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Reps from IBM and Telus speak openly on challenges of Vaccine QR Code system

Madalene Arias   

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EAIGLE Founder and CEO, Amir Hoss hosted a webinar with Susan Wooldridge, Executive Director of Global Health Marketing at Telus and Glenn Gale, Director of IBM Watson Health to discuss the various challenges brought by the national vaccine passport system.

EAIGLE launched its interactive proof of vaccination platform on August 31st, 2021.

Following an initial screening protocol, the system generates a unique QR code which users can then access through their mobile devices for the wellness screener to scan on site for entry to a facility.

The QR code corresponds to the information contained in the user’s proof of vaccination document; specifically, the user’s name, date of birth, date of vaccination and whether they’ve had two doses of a COVID-19 vaccine. Users upload this proof of vaccination at the beginning of the screening process.


It seems simple enough, but there are still some unresolved details. As Hoss put it, large manufacturing companies can have anywhere between 50,000 to 500,000 employees working on the floors of their facilities. Most manufacturing employees are not known to be tech savvy.

Hoss also pointed out that accurate collection of this data would be costly and labour intensive. Corporations operating in different provinces have taken various approaches to collecting this data as there is no clear federal mandate to follow.

Currently, people across Canada hold proof of vaccination in various forms including QR codes, paper or photographs saved to mobile devices.

In response to this, Gale stated that a more efficient system would become clear over time, and that the most important element is that people have control of this proof in terms of how and when they share it.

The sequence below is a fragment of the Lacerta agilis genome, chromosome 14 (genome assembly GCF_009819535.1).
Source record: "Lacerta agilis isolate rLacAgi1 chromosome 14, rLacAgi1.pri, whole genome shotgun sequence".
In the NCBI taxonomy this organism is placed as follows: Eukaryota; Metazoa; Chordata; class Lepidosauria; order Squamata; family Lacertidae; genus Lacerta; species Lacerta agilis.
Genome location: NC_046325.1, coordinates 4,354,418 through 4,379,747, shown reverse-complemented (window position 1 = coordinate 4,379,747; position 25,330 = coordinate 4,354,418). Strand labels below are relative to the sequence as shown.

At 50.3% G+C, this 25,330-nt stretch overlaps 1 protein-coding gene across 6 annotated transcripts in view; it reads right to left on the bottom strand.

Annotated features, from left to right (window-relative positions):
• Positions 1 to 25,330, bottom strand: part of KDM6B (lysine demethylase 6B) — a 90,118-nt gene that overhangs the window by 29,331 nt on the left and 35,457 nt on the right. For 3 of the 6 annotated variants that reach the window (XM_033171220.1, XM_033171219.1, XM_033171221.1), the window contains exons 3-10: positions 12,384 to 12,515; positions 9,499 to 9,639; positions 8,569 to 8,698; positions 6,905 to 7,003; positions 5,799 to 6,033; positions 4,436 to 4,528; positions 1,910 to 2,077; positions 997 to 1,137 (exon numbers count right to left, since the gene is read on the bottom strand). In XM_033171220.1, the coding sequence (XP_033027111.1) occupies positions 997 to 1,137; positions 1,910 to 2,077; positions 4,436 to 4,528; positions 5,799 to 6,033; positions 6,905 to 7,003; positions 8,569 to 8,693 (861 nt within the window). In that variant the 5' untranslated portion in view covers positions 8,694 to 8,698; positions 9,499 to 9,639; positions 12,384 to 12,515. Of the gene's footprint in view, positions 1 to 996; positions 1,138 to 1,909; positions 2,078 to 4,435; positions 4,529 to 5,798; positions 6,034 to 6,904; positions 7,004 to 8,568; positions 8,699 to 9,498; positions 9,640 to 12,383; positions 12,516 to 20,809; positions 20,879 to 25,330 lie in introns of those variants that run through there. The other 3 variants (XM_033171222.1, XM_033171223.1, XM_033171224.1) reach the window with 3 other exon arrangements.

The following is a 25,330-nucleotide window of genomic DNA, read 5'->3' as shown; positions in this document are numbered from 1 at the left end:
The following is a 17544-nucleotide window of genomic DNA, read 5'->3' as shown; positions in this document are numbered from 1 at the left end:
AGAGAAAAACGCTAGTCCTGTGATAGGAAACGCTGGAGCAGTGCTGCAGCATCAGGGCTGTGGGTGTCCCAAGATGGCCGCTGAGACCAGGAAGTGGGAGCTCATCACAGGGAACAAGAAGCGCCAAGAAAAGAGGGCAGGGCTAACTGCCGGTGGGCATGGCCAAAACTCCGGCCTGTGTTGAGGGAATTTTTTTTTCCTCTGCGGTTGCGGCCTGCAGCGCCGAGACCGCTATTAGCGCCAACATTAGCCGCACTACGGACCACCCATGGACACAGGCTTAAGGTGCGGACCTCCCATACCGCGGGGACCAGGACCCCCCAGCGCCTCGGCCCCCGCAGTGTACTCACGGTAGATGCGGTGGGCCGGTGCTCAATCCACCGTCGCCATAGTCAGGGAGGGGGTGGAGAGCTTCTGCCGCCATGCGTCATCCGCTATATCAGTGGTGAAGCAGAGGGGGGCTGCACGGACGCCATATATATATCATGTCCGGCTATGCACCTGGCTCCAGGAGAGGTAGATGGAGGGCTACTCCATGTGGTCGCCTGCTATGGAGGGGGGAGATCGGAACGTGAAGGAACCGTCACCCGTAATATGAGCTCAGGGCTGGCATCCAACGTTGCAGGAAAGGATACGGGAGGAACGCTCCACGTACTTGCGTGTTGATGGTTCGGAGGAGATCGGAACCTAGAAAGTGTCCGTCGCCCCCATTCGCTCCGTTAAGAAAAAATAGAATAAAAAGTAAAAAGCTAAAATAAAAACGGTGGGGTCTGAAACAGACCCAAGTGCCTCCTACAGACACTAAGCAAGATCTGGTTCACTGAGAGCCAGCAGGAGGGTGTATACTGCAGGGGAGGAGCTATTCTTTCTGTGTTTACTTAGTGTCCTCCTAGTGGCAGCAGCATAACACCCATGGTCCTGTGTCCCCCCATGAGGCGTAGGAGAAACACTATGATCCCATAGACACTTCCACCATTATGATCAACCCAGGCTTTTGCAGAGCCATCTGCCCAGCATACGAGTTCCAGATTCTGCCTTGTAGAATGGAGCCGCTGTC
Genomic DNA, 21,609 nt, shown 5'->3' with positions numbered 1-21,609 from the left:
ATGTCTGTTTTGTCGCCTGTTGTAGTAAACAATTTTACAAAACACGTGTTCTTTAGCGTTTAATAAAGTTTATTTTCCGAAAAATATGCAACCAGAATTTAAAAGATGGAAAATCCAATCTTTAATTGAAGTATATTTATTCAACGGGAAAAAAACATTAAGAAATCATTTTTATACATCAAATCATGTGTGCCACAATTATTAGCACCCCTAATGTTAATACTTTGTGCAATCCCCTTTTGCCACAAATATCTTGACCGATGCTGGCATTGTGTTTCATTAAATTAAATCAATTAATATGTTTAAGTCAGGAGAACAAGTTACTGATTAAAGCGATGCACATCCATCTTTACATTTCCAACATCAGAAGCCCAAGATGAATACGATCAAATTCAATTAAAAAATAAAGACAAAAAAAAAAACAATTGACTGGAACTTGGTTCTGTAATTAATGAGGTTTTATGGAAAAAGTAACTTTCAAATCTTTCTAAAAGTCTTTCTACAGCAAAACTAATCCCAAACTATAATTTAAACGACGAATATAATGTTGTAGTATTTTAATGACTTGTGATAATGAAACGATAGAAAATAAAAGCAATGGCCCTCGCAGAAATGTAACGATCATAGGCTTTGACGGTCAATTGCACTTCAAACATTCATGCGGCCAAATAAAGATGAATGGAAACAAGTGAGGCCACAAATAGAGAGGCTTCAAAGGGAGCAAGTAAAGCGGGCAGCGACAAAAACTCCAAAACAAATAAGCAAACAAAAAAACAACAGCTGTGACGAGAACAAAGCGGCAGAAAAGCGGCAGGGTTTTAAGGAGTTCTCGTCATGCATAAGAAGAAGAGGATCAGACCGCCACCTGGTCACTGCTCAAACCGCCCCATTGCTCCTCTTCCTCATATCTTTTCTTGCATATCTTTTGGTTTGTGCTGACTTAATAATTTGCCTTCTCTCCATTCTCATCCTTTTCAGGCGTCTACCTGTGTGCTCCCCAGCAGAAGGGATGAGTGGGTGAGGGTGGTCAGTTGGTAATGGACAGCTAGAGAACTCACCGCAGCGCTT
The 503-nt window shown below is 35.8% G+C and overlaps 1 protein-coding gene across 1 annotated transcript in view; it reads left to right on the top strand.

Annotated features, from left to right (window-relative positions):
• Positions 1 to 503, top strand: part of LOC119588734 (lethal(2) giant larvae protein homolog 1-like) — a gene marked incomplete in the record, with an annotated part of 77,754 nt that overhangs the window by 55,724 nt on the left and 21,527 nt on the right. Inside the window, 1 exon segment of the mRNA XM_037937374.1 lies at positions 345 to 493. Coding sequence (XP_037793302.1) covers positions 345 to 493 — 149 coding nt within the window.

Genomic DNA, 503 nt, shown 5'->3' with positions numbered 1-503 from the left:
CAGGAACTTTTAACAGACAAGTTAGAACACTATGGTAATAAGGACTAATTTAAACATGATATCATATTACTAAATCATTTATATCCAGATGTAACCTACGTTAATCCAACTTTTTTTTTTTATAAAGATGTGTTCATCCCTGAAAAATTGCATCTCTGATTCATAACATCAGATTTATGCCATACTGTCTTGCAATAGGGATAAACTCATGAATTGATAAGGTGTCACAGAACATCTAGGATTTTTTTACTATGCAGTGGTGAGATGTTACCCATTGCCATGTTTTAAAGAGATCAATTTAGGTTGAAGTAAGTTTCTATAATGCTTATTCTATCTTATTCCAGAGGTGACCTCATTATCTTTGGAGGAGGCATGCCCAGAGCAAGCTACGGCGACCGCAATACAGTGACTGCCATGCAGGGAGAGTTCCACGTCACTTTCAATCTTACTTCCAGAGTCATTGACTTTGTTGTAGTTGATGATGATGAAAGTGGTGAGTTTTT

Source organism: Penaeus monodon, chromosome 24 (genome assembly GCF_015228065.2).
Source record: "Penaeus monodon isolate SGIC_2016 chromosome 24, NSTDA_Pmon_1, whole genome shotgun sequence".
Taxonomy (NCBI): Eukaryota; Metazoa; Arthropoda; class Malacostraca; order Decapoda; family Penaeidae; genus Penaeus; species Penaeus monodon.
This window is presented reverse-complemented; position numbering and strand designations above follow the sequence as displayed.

“If an employer decides to collect the data, then they become the issuer and the holder. In our country we have an implicit and implied consent for sharing your health information,” said Gale.

He also added that a whole different set of rules and regulations apply to entities that hold health information as there are auditing requirements they must fulfill.

“The question is how do we find that balance between protecting the individual’s right to privacy and the employer’s right to safety?” said Gale.

According to Wooldridge, a system whereby citizens must provide proof of vaccination should not imply a breach of data or privacy as verification does not require retention of data.

“That technology should be just a mechanism to be able to check with a trusted source of data which is where it is held. The person at these organizations who is verifying those credentials should not be storing them. There is no breach,” said Wooldridge.

Jurisdictional problems arise for manufacturers operating facilities in other countries which have their own national and local standards.

“You secure the workplace for the good of citizens and the sake of being compliant to the country. You also do it because the implications of not having a healthy workforce or a safe, secure and healthy workplace means that you’ve got a burden of cost that exists inside of an organization,” said Wooldridge.

But according to Gale, the QR code system is promises to provide coherence and mobility, at least interprovincially for Canadians.

What this requires is a central repository of information or “trusted source,” as Wooldridge previously stated, to which different organizations can connect from wherever they are for verification purposes.

“It’s going to be a hybrid system for a while. It’s new, it’s fluid, it’s got to be dynamic,” said Gale.

“What we are doing is establishing the industry standards, which is the right thing to do, so that inter-operability should be possible across the country.”

This article originally appeared in Canadian Manufacturing.

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